experience is "all a dream, and it was all imaginary, and it will probably 
never happen again."  His suggestion is clinically unsound and, as any 
psychiatrist would agree, would do harm.

o       A basic counseling principle is that any individual with any kind of 
problem requires a listening ear.  Baker's suggestion that a person's 
distress goes away if he or she simply stops talking about it is (at best) 
psychologically unsophisticated.  There is documented evidence that being 
able to speak candidly about their experiences is helpful to them.

o       Abduction experiences are distinct from usual imagination and dreams 
in that they occur with similar details across cultures and people of all 
ages, and have no apparent relationship to the details of the individuals' 
ongoing lives.  If abduction reports are the result of a common, detailed 
dream experienced by thousands of people across cultures, than that itself is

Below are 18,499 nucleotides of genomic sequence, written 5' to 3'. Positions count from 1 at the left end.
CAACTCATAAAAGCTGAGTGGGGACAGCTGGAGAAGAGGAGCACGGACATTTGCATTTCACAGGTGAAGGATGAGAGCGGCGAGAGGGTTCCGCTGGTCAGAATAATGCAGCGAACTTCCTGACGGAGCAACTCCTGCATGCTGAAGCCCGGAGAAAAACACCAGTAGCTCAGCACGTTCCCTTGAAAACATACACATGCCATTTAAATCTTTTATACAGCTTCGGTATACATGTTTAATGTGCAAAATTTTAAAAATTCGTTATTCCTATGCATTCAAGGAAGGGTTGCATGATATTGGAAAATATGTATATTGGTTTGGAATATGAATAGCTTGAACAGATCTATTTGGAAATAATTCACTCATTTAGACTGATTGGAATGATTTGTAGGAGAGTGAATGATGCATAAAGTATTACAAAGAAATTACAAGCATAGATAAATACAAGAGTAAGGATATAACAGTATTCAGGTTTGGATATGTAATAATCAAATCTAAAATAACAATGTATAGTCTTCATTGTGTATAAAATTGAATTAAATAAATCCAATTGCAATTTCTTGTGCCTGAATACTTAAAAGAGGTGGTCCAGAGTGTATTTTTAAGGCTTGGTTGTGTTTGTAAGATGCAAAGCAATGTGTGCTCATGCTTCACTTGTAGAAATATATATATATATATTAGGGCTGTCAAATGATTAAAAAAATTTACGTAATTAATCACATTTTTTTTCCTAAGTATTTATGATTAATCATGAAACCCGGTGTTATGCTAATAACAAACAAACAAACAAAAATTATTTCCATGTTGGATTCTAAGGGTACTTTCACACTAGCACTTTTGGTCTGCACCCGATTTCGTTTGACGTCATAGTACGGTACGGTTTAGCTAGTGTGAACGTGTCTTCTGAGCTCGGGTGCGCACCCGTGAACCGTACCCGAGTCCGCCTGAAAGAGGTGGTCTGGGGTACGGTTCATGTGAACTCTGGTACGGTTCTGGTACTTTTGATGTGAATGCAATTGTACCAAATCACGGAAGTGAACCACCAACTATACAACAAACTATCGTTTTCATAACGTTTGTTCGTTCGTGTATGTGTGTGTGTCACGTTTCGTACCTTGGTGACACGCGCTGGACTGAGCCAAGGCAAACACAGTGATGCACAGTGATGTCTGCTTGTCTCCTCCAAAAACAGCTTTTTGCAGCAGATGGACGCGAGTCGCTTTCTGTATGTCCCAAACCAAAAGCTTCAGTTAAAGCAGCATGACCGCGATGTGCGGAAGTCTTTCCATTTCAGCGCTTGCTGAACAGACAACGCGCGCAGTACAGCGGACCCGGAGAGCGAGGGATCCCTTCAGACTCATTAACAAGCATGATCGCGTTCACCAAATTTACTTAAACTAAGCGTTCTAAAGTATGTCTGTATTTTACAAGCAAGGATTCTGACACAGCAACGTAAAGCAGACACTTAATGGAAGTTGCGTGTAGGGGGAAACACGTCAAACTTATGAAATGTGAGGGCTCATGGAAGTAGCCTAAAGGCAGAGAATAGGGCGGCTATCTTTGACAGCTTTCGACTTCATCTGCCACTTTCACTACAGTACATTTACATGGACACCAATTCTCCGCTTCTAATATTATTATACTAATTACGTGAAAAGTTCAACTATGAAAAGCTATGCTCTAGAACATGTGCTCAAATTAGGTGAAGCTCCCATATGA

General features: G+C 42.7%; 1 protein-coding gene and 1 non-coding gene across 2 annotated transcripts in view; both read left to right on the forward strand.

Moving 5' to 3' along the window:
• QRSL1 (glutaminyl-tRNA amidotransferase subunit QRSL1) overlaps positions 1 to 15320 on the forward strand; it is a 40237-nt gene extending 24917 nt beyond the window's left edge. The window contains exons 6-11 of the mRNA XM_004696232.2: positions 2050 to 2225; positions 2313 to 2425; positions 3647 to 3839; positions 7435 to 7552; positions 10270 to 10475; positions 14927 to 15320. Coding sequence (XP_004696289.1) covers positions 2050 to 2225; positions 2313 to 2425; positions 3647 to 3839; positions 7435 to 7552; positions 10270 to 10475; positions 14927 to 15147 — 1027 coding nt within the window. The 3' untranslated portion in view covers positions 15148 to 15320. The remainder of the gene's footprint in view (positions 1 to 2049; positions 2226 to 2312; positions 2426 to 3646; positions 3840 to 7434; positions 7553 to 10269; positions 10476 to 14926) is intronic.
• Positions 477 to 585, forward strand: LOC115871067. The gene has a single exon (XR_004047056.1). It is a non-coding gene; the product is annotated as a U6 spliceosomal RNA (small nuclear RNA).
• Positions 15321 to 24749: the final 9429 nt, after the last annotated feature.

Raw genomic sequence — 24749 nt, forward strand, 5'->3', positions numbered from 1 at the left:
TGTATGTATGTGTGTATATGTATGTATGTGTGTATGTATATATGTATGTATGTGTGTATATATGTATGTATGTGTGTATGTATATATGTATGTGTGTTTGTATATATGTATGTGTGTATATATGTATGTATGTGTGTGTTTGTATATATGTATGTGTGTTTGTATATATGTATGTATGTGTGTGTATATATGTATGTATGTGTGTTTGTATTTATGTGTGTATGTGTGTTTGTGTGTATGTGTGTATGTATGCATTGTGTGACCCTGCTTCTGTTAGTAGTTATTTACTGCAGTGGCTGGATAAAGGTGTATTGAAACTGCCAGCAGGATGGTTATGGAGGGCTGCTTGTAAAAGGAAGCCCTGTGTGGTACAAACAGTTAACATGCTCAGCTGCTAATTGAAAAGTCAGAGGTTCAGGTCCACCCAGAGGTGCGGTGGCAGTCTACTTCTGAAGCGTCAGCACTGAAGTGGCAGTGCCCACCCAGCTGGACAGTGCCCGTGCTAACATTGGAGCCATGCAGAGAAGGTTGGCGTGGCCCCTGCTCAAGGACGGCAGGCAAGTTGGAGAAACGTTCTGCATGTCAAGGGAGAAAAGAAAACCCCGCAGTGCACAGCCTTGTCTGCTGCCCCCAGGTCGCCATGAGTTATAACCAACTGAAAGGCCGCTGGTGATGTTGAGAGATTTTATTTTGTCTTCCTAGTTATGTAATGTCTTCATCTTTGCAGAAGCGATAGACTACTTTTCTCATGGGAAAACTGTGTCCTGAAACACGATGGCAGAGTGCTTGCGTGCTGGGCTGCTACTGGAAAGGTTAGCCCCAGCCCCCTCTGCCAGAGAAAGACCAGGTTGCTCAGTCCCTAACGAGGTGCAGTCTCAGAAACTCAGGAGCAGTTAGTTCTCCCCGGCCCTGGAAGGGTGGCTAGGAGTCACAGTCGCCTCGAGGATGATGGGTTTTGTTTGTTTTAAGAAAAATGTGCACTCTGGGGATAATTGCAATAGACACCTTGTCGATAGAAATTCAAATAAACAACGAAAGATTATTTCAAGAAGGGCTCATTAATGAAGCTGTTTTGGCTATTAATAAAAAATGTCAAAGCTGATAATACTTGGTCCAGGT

an extraordinary event that should be studied.

o       Contrary to Baker's allegations, I do not tell experiencers they are 
victims; the transformational aspects of the abduction experience are 
detailed in my book and in the articles I have written.

o       In its apparent zeal to discredit my work and show me as doing harm, 
the program fails to include testimony from any of the experiencers whom I 
have helped or the mental health professionals who value my approach.  
Furthermore, in its (mistaken) depiction of abduction experiencers as 
disturbed people prone to disturbed imaginings, the program is potentially 
doing harm to the well being of a large group of vulnerable people.

o       Current research is being conducted in accordance with APA ethical 
standards, as interpreted by the Human Subjects Committee of The Cambridge 
Hospital at Harvard University.  As noted in your program, there has been an 
internal review of my work, but you do not represent its conclusion 
accurately.  Although Harvard Medical School did not necessarily agree with 
me, they have encouraged this current study, and have also asked me to bring 
in more colleagues into discussion of this work.  An accurate representation 
of Harvard Medical School's position is stated in the attached press release 
of August 3, 1995, to which you undoubtedly would have had access.